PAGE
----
3 X-ray and UV data
3.1 UV morphology
The study of MPAS09 analysed the UV morphology (Figure 1) with respect to a potential field extrapolation. The authors divided the TRACE UV emission into three subregions that were related to the overlying magnetic field. These were
A quasi-circular ribbon on the left-hand side of the active region related to the fan structure of the magnetic field, RC.
A small straight ribbon at the top right of the left hand side quasi-circular ribbon related to the inner spine of the magnetic field, RA.
A small straight ribbon on the right-hand side of the active region related to the outer spine of the magnetic field, RB.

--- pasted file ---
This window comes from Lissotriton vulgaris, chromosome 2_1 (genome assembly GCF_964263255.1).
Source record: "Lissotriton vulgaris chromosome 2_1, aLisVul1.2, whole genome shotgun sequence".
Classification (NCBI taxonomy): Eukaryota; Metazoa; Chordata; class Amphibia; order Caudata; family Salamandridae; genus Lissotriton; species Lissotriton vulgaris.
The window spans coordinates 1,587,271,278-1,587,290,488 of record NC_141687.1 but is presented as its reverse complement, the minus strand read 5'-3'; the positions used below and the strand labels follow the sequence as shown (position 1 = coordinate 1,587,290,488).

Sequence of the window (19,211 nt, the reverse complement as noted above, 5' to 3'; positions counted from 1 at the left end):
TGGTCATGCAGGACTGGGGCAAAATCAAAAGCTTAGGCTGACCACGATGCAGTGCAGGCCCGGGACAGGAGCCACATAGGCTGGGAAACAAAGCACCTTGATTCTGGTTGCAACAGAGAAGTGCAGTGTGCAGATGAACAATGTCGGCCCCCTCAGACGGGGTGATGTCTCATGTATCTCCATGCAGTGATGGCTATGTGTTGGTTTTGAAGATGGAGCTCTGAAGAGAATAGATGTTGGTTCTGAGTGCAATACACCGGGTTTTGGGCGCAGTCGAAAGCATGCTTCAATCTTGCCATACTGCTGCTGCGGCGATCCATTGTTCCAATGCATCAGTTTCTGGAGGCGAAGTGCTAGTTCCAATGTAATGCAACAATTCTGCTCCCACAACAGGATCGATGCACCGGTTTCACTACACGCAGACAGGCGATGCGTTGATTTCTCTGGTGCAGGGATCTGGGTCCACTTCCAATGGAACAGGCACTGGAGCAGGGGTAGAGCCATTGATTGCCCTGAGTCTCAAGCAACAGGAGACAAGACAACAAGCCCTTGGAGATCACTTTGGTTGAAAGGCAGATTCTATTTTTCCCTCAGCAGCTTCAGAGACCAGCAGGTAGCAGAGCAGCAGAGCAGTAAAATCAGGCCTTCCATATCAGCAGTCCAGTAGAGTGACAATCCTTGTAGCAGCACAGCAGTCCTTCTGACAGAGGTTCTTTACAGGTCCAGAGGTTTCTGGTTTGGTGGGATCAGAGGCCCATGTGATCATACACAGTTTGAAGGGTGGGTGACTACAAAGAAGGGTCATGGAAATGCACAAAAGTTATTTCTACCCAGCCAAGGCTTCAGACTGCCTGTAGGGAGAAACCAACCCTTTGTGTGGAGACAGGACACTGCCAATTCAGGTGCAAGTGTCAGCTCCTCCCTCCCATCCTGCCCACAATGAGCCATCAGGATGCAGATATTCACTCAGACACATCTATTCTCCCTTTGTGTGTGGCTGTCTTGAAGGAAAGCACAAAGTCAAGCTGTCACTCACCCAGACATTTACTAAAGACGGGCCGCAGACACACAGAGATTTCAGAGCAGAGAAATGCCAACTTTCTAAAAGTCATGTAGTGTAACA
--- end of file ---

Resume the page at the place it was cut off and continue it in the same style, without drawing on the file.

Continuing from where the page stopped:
A good correlation between the magnetic field spine/fan topology and the TRACE UV emission is expected in the standard flare scenario in which non-thermal electrons stream down the magnetic field and deposit their energy in the upper chromosphere. The magnetic correlation continues with the QSLs, which are also spatially correlated with the UV ribbons. We also note that the majority of the emission on the left side of the active region comes from the small straight ribbon (RA) and the top right of the quasi-circular ribbon (RC). This region is spatially very close to the magnetic null point where a current sheet can form and reconnection can occur (e.g. Priest & Titov, 1996). Accelerated electrons would be preferentially directed along the largest eigenvector associated with the null point in the fan of the magnetic field (in this case north-south), but we do not see intense emission south of the magnetic null. This is perhaps due to the increased divergence of the magnetic field to the south because the null point is closer to the north of the quasi-circular ribbon (RC). The small straight ribbon on the right side of the active region (RB) is not exactly co-spatial with the outer spine of the potential field extrapolation. However, MPAS09 accounted for this discrepancy by evoking the time difference of 6.5 hours between the flare and the extrapolation, the non-potentiality in the real flaring region, and the sensitive nature of the outer spine to the extrapolation variables. The authors postulated that the ‘real’ outer spine must intersect the UV ribbon on the right side of the active region.